Lot 225 - 1974 De Tomaso Longchamp GTS
|Odometer reading||98,840 km|
|Estimate||£58,000 - £65,000|
The Longchamp was developed from the De Tomaso Deauville four door saloon using a shorter wheelbase chassis with the same suspension, engine and transmission. The two models were the only front-engined production cars ever produced by De Tomaso. The Longchamp was first exhibited at the 1972 Turin Motor Show and was initially offered only as a two door 2+2 coupé. It was designed by Tom Tjaarda of Ghia and was influenced by his previous Lancia Marica prototype. The Longchamp featured a long bonnet to accommodate a 5769cc Ford Cleveland V8. The 351 Cleveland, a popular engine in late 1960’s Ford ‘muscle cars,’ was the same as that used in the Pantera producing 330bhp and consequently gave the Longchamp a top speed of 149mph. Suspension was independent front and rear with coil spring and wishbones, aided by power assisted rack and pinion steering with vented disc brakes all around.
Formally owned by Le Mans race 'Ace' Claude Dubois and uprated to GTS specification by the factory, this example is one of only 412 cars manufactured worldwide. Finished in steel blue metallic coachwork with Nero hide and automatic gearbox, this De Tomaso was originally registered on 14th November 1973 making this one of the first 300 cars manufactured, generally referred to as the 2000 series. This particular example has formed part of significant car collection and is supplied with a wealth of invoices, original owner-driver handbook and factory supplied sales brochure.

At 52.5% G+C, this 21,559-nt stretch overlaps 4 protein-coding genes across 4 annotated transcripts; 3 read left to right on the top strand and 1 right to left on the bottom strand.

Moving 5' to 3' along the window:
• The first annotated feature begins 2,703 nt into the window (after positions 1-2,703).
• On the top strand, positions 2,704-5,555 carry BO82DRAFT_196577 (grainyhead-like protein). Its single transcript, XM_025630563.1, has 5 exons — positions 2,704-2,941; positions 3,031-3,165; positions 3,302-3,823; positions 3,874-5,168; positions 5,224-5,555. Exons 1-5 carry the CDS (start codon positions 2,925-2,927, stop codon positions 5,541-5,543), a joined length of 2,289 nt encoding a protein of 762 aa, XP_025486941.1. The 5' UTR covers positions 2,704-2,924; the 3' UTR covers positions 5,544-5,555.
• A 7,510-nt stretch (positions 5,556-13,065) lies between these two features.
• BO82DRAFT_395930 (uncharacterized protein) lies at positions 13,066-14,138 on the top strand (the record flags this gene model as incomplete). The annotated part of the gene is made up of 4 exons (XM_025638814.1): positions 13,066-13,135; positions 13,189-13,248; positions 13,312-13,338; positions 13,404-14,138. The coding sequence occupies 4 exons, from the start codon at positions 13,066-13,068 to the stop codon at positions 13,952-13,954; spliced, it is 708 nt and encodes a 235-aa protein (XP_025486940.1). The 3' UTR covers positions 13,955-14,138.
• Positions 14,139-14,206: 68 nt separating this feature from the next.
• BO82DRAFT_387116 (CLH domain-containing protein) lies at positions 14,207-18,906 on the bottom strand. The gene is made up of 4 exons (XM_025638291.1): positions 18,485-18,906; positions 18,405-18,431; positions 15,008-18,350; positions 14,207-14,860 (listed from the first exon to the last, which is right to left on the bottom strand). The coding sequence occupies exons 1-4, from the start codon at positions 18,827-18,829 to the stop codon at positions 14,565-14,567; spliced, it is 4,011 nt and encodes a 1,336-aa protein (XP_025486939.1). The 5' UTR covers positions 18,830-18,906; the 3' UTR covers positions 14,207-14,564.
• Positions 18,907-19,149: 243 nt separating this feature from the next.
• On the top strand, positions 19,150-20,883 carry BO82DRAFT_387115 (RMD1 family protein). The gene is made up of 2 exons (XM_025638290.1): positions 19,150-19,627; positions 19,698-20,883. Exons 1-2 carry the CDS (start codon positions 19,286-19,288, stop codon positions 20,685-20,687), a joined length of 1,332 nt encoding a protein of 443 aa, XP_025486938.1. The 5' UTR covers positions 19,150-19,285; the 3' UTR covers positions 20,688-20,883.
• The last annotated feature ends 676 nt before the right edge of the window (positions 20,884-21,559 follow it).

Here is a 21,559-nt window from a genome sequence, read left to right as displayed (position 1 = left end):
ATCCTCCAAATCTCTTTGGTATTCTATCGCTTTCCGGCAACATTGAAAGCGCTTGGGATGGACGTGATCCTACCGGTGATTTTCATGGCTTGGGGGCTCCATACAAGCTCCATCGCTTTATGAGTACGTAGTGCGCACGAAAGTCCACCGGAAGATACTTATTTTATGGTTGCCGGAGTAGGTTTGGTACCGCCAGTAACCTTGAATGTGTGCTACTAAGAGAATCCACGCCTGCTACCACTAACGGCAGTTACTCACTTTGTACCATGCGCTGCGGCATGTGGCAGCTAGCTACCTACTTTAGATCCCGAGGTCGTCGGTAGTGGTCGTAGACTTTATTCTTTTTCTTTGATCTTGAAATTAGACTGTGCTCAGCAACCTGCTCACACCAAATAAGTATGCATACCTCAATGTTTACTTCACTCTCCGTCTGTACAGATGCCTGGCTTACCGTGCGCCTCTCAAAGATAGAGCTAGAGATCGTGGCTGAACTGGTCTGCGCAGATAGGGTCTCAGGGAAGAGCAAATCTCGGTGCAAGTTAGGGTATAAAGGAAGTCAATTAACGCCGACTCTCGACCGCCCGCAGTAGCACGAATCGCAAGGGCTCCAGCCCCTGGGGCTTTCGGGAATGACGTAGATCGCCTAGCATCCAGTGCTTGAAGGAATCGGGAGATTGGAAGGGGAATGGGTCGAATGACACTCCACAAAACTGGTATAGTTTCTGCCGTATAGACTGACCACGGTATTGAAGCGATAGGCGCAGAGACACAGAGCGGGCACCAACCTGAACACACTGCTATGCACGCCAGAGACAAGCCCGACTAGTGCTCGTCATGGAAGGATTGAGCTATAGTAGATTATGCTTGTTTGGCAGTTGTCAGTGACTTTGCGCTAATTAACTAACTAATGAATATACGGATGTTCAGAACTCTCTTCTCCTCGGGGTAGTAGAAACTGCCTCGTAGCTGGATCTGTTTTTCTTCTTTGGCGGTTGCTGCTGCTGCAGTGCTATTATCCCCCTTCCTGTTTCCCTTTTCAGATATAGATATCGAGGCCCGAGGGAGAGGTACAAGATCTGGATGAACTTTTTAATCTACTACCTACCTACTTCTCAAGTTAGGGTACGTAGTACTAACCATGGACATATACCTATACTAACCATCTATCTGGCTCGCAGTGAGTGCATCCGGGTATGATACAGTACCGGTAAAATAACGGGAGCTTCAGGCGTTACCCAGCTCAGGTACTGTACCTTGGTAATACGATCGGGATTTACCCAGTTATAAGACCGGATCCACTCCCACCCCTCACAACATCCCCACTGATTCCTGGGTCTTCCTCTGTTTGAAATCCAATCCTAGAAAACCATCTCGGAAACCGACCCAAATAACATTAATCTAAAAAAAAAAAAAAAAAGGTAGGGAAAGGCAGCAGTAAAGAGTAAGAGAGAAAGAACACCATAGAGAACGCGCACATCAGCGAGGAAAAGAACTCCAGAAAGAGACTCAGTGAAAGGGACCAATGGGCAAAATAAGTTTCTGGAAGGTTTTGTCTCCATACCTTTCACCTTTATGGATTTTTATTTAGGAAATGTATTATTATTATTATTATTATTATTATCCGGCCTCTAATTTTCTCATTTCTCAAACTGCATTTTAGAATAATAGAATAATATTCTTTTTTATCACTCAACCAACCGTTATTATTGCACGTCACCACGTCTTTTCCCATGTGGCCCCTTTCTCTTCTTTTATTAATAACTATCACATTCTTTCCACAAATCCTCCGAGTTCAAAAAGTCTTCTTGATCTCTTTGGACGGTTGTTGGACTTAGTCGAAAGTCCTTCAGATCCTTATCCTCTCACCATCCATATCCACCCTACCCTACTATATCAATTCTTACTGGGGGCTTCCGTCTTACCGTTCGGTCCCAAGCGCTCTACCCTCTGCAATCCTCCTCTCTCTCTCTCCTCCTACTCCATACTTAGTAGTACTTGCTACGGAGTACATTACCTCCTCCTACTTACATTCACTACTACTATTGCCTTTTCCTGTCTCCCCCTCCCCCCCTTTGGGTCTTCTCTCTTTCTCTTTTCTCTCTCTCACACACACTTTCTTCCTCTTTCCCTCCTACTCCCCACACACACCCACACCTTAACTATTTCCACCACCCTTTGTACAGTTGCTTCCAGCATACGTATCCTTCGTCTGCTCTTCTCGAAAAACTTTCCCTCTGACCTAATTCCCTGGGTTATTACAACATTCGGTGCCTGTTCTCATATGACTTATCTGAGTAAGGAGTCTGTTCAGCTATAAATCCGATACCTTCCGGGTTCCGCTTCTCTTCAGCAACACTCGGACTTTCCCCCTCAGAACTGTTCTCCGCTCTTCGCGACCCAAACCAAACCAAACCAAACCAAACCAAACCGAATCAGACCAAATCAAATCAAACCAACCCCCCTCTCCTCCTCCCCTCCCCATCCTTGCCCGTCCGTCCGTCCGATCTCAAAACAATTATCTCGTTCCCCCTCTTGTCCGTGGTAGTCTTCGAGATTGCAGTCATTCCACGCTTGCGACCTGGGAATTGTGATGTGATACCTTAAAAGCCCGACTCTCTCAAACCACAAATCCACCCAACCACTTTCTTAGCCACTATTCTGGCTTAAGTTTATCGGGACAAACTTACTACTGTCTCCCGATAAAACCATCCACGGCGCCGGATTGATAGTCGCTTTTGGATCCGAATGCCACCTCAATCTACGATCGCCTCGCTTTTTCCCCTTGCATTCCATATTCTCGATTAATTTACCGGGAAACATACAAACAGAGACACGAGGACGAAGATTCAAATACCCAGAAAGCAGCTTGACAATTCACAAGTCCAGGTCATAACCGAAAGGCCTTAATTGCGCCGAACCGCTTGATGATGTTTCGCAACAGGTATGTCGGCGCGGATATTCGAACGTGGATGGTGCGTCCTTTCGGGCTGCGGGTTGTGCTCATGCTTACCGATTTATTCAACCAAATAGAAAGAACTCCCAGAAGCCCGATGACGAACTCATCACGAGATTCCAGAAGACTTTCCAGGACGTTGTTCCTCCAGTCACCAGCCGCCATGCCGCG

Interested parties should satisfy themselves as to the description and condition of each Lot prior to the sale. Accordingly, buyers are on notice that each vehicle is offered ‘as is/as seen’ subject to the Terms and Conditions for the auction. All registration numbers, engine and chassis details are sourced from registration documents provided to Historics by the client or representative or HPI checks and buyers are to satisfy themselves as to the accuracy of these details. Buyers are advised to inspect the vehicle in person or use a professional to carry out this service. Historics will not entertain disputes over descriptions.